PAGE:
By Joseph McCain The Winston County Journal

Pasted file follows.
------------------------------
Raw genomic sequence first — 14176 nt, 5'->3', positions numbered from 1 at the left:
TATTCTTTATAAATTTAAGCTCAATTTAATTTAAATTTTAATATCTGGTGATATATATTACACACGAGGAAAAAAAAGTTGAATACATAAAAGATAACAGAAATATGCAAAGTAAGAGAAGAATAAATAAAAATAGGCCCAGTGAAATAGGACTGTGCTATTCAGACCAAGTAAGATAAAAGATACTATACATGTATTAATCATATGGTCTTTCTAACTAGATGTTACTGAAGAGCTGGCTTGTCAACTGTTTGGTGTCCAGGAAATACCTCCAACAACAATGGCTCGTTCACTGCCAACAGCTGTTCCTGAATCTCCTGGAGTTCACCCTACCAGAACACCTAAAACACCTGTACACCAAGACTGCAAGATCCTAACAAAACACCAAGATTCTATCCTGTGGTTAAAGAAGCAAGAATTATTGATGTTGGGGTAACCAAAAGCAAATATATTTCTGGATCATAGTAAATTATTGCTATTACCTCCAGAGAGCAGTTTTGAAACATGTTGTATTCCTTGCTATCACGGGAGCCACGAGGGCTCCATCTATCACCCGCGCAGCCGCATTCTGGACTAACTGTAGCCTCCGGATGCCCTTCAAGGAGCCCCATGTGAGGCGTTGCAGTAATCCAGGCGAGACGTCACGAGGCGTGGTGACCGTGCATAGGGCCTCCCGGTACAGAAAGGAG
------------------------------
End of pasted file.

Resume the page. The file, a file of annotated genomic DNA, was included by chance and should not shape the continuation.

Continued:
The Louisville Municipal School Board of Trustees received several updates on programs in and after school as well as discussing Sixteen Section land issues. CAPPS program producing results in third year Dr. Teresa Jayroe, a professor at Mississippi State University in the Department of Curriculum, Instruction, updated the trustees on the impacts the CAPPS program is having in the school district and other opportunities she and others are working on for the district. Jayroe explained the CAPPS program has served over 350 children this year. The program has also brought in numerous volunteers, consultants and teacher candidates from MSU to help the children learn and grow in their skills. The afterschool program held throughout the district is in its third year with matching in kind funds provided by the MSU in form of volunteers and from the district by providing the buildings for the program. Jayroe added that the CAPPS program had also benefitted the Boys and Girls Club through several material and equipment donations. While Jayroe outlined the positive impacts of the CAPPS program, she also explained her efforts and the efforts of others to bring other positive programs into Winston County. Jayro explained that she had gotten Louisville added to the College Access Grant Challenge to help mentor students to going to college. She noted MSU would be holding classes in Winston County to help teachers further their education through a cohort program. “This will give our employees a chance to earn administration degrees,” said Dr. Wade. Jayroe has also applied for the District a RAISE grant for $1.9 million to help the district students. “This brings people in and helps everyone in the community,” said Jayroe. EdOptions add to choices for challenged students Chet Wilkes, LMSD head of the EdOptions program, reviewed the program’s goals and success for the past year with the trustees. Wilkes explained the graduation path program for at risk students had 15 students participate in its pilot year with 80 percent on track to graduate. Of the 15 4 met graduation requirements already, 8 on track to graduate in May, 1 moved over to gain a GED, one transferred out of the district and one is on track to finish next year. The district paid $25,000 for 60 courses in the program. The program allows at risk students to enroll in a virtual high school that requires 21 credits to graduate and is a SACS accredited school. The students who graduate from the program receive a diploma from the virtual school and can walk with their fellow LMSD graduates with the only difference being the diploma registered as another school. “We saved some kids from dropping out,” said Wilkes. Superintendent William Wade added that the new program will help the district reduce it dropout rates. Sixteen Section lands to remain at 4 percent for churches, etc. The Board of Trustees approved several regular hunting and residential leases but get caught up in a discussion of lease rates on churches, cemeteries and parks. Board president Bobby Moody encouraged the board to lower the present lease rate from 4 percent of the assessed value to 2 percent of the assessed value. Wade explained that the Secretary of State had notified the board that lowering rates and therefore cutting funds to the district was not a good idea. “Some of these leases jumped over 1000 percent,” said Moody. “It is total out of whack.” Sixteen Section land manager Hal Overstreet explained most county’s charged 5 percent of assessed value and that their rates in most cases were equal to or higher than LMSD rates. “You have to do what is financial best for the school,”noted Overstreet. Betty Byrd explained she had struggled with the decision but after reading an attorney general’s opinion on the matter that she believe keeping it at 4 percent was the right decision. The board voted 4 to 1 to keep the assessed rate at 4 percent. Finances on track The school board reviewed the district financial balances with business manager Tracy Luke noting March was a big collection month for district taxes and that the dollars collected were better than last year presently. The trustees approved the purchase of three busses at the cost of $75,920 each with the funds to come from Sixteen Section funds. The trustees also questioned switching banks since the interest gained would not justify the expense of switching all the materials and time involved. The trustees requested Luke to check into the possibility of not switching in order to defray the costs of such a move. NAACP provides list of concerns In a public participation moment, Annie Hudson of the NAACP education committee listed the groups concerns for the district. The concerns were: unfair discipline at EMS, concern over possible restructuring of 7,8 grade classes to LHS, provide meeting agenda in paper copies, allow for more public comment at meetings, need for stricter uniform compliance at all schools, communicate all programs available at the schools to the community more effectively, and encourage minority hirings. The board noted the concerns and added they would aim to provide some answers back. In other business, the trustees: • Approved most revised board policies. Byrd requested the sex education policy be held out and discussed at the next board meeting to see if the abstinence only choice was the best one for the district or if the abstinence plus would be a better choice. • Discussed video taping future board meetings. • Discussed moving Boys and Girls Club. • Discussed delaying moving 7th and 8th grade classes. • Set the next regular meeting at 5:30 p.m. on May 8.